- Social media pediatricians the PediPals are urging people to stop sharing formula alternatives online.
- Potentially harmful recipes have spread across social media platforms during the nationwide shortage.
- “There is no one size fits all,” said Dr. Ana, which is why the recipes can be dangerous.
Viral social media posts with alleged alternative baby food recipes have spread during the continued shortage of the product in the USbut medical experts with online followers are speaking out against the trend, calling the DIY substitutes dangerous.
Amateur baby food recipes are spread across numerous platforms, including on Twitter, TikTok and YouTube, Bloomberg reported. While social media platforms have removed some videos in violation of their rules banning medical misinformation, the platforms have not consistently removed such videos, the report said.
“We understand the need to try everything – to help each other – but it just seemed like it was just more and more videos and different recipes, all of which if you have any nutritional or medical background you can see are extremely dangerous says Dr. Sami, a Texas-based physician who is half of the PediPals, a pediatrician duo that creates social media content to educate parents about childcare.
Initially, Sami told Insider that she had only seen a few videos promoting at-home recipes. But eventually she said she realized there were more and the videos were “going more and more viral.”
Some videos promoting the Insider-seen at-home formulas called for ingredients like evaporated milk and Karo syrup. Other TikTok makers called for hemp seeds, pitted dates and vanilla. Some makers recommend that people give babies goat’s milk as an alternative. All of these care options could potentially be harmful to infants, doctors told Insider.
A recipe video Insider saw was viewed more than 1.4 million times on Friday.
dr. Ana, also a Texas pediatrician and the other half of the PediPals, told Insider that the videos she saw generally came from creators who seemed to have “no expertise at all” in pediatric care.
“They say this worked for me, this worked for my mom, my grandma, so of course this should work for you,” Ana said.
But that kind of “general advice” can be dangerous, she said.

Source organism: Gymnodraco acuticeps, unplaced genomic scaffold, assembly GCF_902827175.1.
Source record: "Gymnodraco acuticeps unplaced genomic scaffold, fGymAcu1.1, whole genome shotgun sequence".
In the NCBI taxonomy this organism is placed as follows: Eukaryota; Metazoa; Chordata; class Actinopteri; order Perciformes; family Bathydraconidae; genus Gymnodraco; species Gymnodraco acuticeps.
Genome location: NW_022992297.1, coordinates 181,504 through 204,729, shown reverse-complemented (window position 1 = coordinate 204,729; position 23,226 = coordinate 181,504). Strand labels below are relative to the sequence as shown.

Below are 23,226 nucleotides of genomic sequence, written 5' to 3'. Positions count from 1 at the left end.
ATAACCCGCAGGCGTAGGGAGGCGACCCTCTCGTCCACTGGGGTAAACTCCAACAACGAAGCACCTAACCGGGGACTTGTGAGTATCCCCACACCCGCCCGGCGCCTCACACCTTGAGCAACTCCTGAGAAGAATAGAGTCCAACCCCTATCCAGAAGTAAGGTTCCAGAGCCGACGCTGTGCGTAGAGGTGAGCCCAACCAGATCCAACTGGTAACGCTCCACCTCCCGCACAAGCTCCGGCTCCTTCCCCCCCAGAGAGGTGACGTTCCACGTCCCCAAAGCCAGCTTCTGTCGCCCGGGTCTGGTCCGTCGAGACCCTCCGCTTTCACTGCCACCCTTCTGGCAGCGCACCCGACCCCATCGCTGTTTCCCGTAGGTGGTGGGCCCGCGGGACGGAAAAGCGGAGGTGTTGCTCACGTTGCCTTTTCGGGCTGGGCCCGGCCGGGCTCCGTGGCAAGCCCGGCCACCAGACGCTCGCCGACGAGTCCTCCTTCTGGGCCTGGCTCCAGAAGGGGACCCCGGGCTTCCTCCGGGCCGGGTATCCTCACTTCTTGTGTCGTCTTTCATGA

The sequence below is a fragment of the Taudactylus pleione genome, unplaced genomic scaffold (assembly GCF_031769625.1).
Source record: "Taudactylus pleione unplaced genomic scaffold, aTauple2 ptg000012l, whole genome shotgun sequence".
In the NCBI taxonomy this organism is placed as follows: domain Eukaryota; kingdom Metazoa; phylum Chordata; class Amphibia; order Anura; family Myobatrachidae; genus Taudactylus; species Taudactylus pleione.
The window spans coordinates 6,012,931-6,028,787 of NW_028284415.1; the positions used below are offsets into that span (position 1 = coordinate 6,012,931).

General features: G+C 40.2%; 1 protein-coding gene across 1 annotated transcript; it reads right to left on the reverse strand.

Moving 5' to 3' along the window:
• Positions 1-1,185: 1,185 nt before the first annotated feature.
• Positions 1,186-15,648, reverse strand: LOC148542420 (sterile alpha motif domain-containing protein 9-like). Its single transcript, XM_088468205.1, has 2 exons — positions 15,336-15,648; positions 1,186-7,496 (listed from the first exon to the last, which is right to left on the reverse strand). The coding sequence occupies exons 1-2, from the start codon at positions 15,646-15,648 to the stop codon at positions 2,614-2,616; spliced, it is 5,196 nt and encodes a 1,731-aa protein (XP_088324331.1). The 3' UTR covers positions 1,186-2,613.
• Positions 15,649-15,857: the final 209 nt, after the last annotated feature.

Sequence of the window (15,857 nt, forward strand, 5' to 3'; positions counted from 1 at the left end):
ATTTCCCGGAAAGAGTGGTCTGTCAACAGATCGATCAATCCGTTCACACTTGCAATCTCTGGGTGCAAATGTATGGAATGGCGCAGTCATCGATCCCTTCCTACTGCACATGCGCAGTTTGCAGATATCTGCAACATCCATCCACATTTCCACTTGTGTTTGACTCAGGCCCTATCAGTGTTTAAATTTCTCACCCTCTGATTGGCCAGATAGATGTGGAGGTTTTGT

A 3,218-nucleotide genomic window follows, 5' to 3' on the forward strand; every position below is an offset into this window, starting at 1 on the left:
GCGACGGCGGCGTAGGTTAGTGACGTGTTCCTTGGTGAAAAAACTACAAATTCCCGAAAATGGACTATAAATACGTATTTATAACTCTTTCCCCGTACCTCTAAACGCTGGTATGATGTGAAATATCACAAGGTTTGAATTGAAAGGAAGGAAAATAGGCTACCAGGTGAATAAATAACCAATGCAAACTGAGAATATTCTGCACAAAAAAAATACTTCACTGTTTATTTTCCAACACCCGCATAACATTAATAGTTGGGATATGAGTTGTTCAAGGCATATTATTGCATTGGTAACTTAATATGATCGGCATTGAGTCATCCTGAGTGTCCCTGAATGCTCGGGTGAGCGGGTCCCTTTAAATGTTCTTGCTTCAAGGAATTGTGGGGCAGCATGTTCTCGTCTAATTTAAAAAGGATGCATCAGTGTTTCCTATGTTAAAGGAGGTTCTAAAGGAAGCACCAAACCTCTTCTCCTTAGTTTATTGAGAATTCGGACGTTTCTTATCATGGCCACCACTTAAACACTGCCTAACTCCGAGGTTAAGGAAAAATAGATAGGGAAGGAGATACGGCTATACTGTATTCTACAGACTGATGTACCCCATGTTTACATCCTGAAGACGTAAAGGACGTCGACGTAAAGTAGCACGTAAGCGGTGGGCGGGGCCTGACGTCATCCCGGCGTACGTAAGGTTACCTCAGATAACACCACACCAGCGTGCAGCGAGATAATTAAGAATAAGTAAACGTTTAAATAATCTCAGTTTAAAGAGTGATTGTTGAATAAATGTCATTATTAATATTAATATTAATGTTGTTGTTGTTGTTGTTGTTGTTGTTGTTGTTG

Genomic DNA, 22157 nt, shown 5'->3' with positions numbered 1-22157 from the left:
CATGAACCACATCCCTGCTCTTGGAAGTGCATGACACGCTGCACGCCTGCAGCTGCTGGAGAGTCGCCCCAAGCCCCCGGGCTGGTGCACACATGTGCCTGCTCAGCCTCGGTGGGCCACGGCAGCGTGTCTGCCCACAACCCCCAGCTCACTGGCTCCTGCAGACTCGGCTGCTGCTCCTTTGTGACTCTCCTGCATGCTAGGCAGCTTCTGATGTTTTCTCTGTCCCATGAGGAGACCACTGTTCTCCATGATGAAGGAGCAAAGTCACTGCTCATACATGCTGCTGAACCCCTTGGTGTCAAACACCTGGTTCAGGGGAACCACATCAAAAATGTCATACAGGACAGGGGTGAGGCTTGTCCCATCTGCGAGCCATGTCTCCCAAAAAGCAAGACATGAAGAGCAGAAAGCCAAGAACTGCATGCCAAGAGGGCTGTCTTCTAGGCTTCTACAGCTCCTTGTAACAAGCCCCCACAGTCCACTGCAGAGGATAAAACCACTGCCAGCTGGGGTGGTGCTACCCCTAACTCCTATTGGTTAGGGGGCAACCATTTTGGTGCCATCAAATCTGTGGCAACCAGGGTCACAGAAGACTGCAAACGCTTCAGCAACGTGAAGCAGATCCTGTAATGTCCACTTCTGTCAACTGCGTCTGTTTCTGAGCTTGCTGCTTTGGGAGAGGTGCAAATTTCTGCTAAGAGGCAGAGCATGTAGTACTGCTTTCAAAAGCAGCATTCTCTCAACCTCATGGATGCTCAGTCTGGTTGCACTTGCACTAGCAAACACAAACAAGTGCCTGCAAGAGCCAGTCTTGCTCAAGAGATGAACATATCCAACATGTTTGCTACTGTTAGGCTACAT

“There’s no size for everyone, and the formula is so researched and so much goes into getting the right nutrients and electrolytes in, because babies are very vulnerable,” Ana told Insider.
Sami’s frustration with these videos forced her to make a passionate plea on TikTok. In the May 15 video, which has 1.2 million views, Sami urged the makers to stop sharing recipes.
“At that time, infant mortality was just an accepted part of life,” Sami said in the video, responding to people sharing recipes and advice passed down from previous generations that she says modern medicine is outdated.
“In the past, people would take out 8 to 10 babies, and two of them would die,” she added. “Our babies are really alive, and we don’t want to go back in time.”
Bad formula recipes can lead to health problems for babies
Improper nutrition from a home recipe can lead to a variety of problems, including electrolyte imbalances and vitamin deficiencies, which can lead to seizures, heart problems and problems with bone development, the doctors said.
“There are so many things that can happen,” Ana said. “And just because it doesn’t happen to some people doesn’t mean other kids can’t be bothered by this kind of advice.”
Even too much water can be harmful to newborns, the PediPals added.
“It’s all the same because a kitchen is not a sterile environment,” Sami said. “Babies are super vulnerable, especially newborns, and especially babies under six months old. They don’t have fully developed kidneys. They can’t just drink anything, so these recipes don’t come from a place of safety or evidence. They’re old wives’ tales .”
Ana and Sami said they started PediPals in 2020 as a means to help and educate parents during the COVID-19 pandemic, but more recently they said they have exposed dangerous misinformation being spread online.
Initially, the duo started a podcast, but later spread across
, including TikTok, where they recently surpassed 500,000 followers. They said they both worked full-time as pediatricians and created the social media content alongside.
While platforms like TikTok have rules banning medical misinformation, Ana and Sami are part of a whole subgenre of TikTok creators: medical experts debunking and responding to inaccurate and dangerous misinformation spread across the app.
But speaking out against misinformation online is often difficult for creators, who previously told Insider they received death threats and harassment for creating content that called on other creators to share bad information. The PediPals said they were threatened for doing things like speaking out about vaccines, abortion and COVID-19.
The duo asked to be identified only by their first names, which is also their online identities as the PediPals, due to the threats they have received in the past.
“Medical makers are unfortunately being targeted,” Sami said. “You have to have a lot of courage if you want to talk about evidence-based medicine.”